Oh, lo siento por las lágrimas de tu tía, Loren. But very happy that Tia Celia got to see you "con las mujeres" and doing well. It must have put her heart at rest.
Although it would have been ideal that Lupita could have been recognized and accepted entirely by your family, it is a wonderful thing that she was acknowledged in some way.
Sending up prayers that Celia and Lupita are living together somewhere in absolute bliss...
My paternal cousin, who is a few years older than I, always struck me as different.
I remember as a youth noticing his fastidiousness and his particular sense of style...when I was wearing frayed bell bottoms, no brassiere, and a tank top; he was wearing plaid bermuda shorts, a tucked in color-coordinated "golf" style shirt, and a belt. He always seemed so particular...everything in his world was "just so." While I was busy divesting myself of material things; he was acquiring things: a Rolls Royce that had belonged to my grandparents, antique jade snuff boxes, persian rugs...
He loved music and the arts, as I did, but his taste was more conservative. I liked the German expressionists and the Beatles, he liked the Dutch masters and Bach.
As a very small child, I thought he was a Republican.
Shortly thereafter, I realized he was gay.
Our extended family is not close. Still, as years went on, I wondered why no one spoke about what was so very obvious to me. He never had a girlfriend. No talk of marriage and children. Not the slightest bit interested in classically "male" pursuits, he loved antiques and high-end designer clothing and opera and fine wines and extravagant soirees. He became a lawyer to fund his interests. His home was magnificent--out of the pages of Interior Design magazine--but he lived alone.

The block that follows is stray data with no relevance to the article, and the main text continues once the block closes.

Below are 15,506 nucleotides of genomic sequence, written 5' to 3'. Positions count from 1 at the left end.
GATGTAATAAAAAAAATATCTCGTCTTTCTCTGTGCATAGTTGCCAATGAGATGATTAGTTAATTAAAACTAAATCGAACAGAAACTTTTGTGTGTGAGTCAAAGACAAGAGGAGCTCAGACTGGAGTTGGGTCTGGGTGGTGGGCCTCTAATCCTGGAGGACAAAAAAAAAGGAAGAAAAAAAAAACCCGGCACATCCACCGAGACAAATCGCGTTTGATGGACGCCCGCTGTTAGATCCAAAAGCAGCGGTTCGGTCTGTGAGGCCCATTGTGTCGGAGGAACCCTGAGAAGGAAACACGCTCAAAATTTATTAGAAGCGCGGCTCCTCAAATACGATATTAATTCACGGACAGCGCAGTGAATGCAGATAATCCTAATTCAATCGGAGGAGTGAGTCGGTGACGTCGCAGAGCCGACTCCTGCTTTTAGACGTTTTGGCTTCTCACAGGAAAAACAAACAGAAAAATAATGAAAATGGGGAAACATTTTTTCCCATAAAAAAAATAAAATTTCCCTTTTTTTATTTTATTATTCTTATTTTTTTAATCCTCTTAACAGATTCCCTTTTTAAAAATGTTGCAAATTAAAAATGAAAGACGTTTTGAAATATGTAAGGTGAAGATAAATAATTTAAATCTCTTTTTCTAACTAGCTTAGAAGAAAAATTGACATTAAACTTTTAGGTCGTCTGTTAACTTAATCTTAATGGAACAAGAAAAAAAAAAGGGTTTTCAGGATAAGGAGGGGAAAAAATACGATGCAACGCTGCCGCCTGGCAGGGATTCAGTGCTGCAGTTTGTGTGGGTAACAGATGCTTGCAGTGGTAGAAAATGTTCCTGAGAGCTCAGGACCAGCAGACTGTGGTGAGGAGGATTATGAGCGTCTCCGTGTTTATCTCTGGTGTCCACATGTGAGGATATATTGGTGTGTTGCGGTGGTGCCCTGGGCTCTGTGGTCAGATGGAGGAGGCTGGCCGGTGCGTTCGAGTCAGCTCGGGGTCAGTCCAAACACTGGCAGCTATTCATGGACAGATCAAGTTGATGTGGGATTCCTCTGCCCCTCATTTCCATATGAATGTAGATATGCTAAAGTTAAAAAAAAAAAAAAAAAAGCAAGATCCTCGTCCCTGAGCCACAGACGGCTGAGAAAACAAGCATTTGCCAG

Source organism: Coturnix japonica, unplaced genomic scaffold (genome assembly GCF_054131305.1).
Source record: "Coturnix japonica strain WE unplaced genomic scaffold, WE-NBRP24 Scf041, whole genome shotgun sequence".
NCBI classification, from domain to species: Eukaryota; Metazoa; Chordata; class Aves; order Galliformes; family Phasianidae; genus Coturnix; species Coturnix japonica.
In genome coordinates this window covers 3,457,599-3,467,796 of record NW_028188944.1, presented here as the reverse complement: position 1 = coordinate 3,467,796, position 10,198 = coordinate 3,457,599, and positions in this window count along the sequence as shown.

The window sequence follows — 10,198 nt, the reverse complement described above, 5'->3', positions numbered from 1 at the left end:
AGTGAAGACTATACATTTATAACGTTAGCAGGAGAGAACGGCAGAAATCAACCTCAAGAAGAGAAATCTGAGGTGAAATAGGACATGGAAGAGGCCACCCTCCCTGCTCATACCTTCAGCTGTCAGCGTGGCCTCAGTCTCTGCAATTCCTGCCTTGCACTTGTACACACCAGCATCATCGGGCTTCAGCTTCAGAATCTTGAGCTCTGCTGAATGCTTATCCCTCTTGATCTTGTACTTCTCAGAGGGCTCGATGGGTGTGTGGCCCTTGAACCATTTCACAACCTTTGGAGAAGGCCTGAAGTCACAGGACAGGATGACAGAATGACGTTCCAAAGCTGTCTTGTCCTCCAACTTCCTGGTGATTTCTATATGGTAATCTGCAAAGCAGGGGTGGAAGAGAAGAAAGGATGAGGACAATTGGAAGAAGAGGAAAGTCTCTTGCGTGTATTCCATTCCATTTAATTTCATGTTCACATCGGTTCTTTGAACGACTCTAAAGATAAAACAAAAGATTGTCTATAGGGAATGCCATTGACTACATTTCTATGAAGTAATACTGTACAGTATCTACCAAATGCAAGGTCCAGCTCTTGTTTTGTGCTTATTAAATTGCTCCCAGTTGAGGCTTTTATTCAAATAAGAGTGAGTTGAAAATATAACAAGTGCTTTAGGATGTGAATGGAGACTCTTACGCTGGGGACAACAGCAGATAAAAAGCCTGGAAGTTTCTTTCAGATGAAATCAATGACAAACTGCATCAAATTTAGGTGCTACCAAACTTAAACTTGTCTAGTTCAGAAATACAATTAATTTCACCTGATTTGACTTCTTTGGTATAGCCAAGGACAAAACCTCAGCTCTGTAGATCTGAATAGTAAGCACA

His parents talked about their other children and their successes constantly, but not him and his.
Eventually, he moved to Europe. Then he all but disappeared from the radar.
There was a tinge of sadness, emptiness, and isolation to it all.
Several years ago, I heard the words, "your cousin has been living with AIDS for 20 years," from my uncle. Although it was not said aloud, it was indicated that he had not contracted HIV/AIDS through transfusion, or shared needles.
Happily, my uncle, now well into his 80s, began to visit my cousin in Europe. I don't think he has ever openly acknowledged that his son is gay, but at least he has embraced him in some important ways. Some of his siblings...not so much.
We got in touch for the first time in 35 years shortly after I heard of his illness. Happily he is still doing miraculously well and is being studied as an inactive carrier.
I hope so too!
I've met so many people throughout my life who were totally disowned by one or both or their parents. I don't know why this one guy sticks in my mind so tenaciously...maybe because he was a stranger. My SO for 18 years and I were at a neighborhood gay bar in DC in the early 80s when HIV/AIDS was first being recognized as a scourge in the gay community. There was a guy sitting next to me with one of the most discouraged, depressed looks on his face I'd ever seen. Of course I spoke to him.
Long story short. He had just told his parents that he had AIDS, which was a death sentence at that point. Their reponse was to utterly reject him and to throw him out of the house lock, stock, and barrel. He was desperately ill and had nowhere to go. No wonder he was depressed.
He was much more stunned and devastated by their rejection than by his illness. We didn't know it then, but AIDS has a big mind/body connection, as do so many auto-immune diseases, so it REALLY set him up for a quick descent.
Mike and I cheered him up as best we could and found him a place to stay, but the image of his tears, the emotional impact of his lonliness and his sense of being totally alone facing death, has stuck with me all these years.
The possibility of that incredible lapse in parental love remains one of the potential tragedies of being gay. Of being human, for that matter.